Politics & Media
Dec 18, 2018, 06:27AM

Bring the Light

What the holidays mean to an atheist.

Atheist symbol atheism  converted 1024x1024.jpg?ixlib=rails 2.1

When I came out to my mother as an atheist, her first response was, “Does this mean I can save money by not buying you Christmas presents?” She was being tongue-in-cheek, but there are those who honestly believe atheists have no business observing Christmas or any holiday in December. We’re used to hearing conservative Christians say Christmas belongs to them only, but surprisingly even some staunch atheists, like Tom Flynn of the Council for Secular Humanism, say Christmas is explicitly a religious holiday. I love the holidays because they remind us that while things look dark right now, a brighter future is ahead.

The holidays celebrated during this time of year date back to ancient observances of the winter solstice, the darkest night of the year when the earth is the furthest away from the sun. After that, the days start getting longer, so the holidays mark this occasion through various rituals that center around the image of light piercing the darkness, including Hanukkah and Christmas. For Hanukkah, not only is there the menorah commemorating the miracle of the temple oil lasting for eight nights, but there’s also the song “Banu Choshech Legaresh” that reads, “We came to drive away the darkness / in our hands is light and fire. / Everyone's a small light, / and all of us are a firm light.” For Christians, Christmas is the time to celebrate the birth of Jesus Christ, the “light of the world” that came into a world of darkness to redeem humankind.

But what should atheists do during this time of year? We don’t have any churches to attend, or even a god we can say is the reason for the season. That shouldn’t prevent us from celebrating the holidays, though. Many atheists like Richard Dawkins and Tim Minchin love Christmas because it’s an opportunity to spend time with loved ones. Likewise, musician Raymond Arnold developed a secular solstice celebration full of songs, readings, and reflections. Throughout the ceremony, lights are turned off one by one until a single candle remains, and it climaxes with the song “Brighter Than Today":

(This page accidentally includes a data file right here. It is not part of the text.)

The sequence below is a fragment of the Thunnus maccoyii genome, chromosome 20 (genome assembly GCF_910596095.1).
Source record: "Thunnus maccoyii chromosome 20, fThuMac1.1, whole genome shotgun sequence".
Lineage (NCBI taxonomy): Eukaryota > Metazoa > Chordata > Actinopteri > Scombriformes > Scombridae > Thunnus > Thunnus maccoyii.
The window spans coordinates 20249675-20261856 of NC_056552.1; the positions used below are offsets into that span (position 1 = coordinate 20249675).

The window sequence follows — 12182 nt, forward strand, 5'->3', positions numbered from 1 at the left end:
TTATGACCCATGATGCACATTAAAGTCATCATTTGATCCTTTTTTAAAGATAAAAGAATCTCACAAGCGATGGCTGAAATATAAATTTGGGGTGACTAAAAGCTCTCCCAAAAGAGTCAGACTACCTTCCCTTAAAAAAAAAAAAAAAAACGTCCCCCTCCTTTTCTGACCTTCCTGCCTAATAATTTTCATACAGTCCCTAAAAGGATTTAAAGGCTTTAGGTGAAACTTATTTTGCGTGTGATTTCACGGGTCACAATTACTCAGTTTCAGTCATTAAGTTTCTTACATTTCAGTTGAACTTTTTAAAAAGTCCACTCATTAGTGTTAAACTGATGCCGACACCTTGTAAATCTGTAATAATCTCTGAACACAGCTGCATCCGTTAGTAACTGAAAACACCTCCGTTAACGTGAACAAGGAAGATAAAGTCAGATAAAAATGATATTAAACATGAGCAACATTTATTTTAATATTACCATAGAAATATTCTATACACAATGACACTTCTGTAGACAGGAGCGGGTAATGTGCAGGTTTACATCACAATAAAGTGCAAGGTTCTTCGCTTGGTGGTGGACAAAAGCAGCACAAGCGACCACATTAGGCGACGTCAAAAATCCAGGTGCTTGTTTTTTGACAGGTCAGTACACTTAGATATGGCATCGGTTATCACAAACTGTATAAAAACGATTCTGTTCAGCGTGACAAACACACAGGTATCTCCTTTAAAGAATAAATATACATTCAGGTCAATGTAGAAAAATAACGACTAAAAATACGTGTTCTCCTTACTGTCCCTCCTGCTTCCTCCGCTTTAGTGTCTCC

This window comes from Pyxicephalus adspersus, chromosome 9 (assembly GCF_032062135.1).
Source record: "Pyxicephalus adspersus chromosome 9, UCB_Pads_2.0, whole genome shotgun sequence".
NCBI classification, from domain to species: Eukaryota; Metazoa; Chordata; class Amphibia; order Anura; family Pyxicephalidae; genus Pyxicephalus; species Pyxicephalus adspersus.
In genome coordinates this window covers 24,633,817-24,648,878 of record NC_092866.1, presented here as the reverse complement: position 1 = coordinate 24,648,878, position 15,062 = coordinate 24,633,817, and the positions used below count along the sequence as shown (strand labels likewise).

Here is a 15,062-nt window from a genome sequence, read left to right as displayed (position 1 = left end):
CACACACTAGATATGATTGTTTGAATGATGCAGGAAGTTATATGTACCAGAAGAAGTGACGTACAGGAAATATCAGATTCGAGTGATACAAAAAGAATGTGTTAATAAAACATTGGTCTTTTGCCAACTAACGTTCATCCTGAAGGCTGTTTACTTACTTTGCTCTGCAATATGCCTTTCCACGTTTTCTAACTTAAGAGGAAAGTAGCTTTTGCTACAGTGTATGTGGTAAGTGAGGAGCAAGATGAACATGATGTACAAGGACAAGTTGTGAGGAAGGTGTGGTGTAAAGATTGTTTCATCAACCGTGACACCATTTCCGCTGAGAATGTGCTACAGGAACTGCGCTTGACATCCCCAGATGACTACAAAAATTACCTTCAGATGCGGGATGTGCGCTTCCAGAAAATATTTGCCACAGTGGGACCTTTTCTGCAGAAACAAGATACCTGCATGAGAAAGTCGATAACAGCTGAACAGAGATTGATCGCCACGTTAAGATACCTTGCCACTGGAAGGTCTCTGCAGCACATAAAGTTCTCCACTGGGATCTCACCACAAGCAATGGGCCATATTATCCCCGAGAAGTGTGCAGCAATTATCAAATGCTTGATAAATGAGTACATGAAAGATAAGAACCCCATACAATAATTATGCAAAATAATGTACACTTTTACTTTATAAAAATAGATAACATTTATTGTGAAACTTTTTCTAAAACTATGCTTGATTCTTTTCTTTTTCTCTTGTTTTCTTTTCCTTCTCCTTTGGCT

Tomorrow can be brighter than today,
although the night is cold
the stars may seem so very far away.
But courage, hope and reason burn,
in every mind, each lesson learned,
driving darkness far away,
make tomorrow brighter than today.

It’s this message of a brighter future I need to hear. Every December I reflect on all the negative news events from the past year: mass shootings, political scandals, wars, tragedies, etc. This has been especially true during the past two years of Trump’s presidency. This past year saw the potential erasure of transgender people, Brett Kavanaugh’s confirmation to the Supreme Court, Trump refusing to condemn Saudi Arabia for the murder of Jamal Khashoggi, families being separated at the border, and more evidence of possible obstruction of justice by the President.

Outside of politics, 2018 gave us the Pittsburgh synagogue and Parkland shootings, and the Pennsylvania Catholic priest sexual abuse scandal. The angels promised peace on earth and goodwill towards men on the first Christmas, but I’m more inclined to believe Greg Lake was right and that it was all just a lie.

I remember something Christian theologian Jurgen Moltmann once said. A few years ago a friend of mine went to see a lecture he gave, and someone in audience asked him how he maintains hope in the midst of despair. “As a protest,” he responded. Moltmann isn’t the only one to connect resistance to hope. “Protest is the work of hope,” write DeRay Mckesson in his book On the Other Side of Freedom. “Protest, at its core, is telling the truth in public. It is confrontation and disruption rooted in the acknowledgement of a future that has not yet come, but that is possible.”

We can either give up all hope and let evil win, or fight back to create a better world. Each one of us is a small light, the old Hanukkah song goes, and together we can drive away the darkness by raising our voices to speak out against injustice. If there’s going to be peace on earth and goodwill towards, it’s up to us to make that happen.

No matter what you celebrate or what you believe, I hope we can keep the light of hope flickering this holiday season. It’s dark right now, but if we let the light within us shine tomorrow will be brighter than today.


Register or Login to leave a comment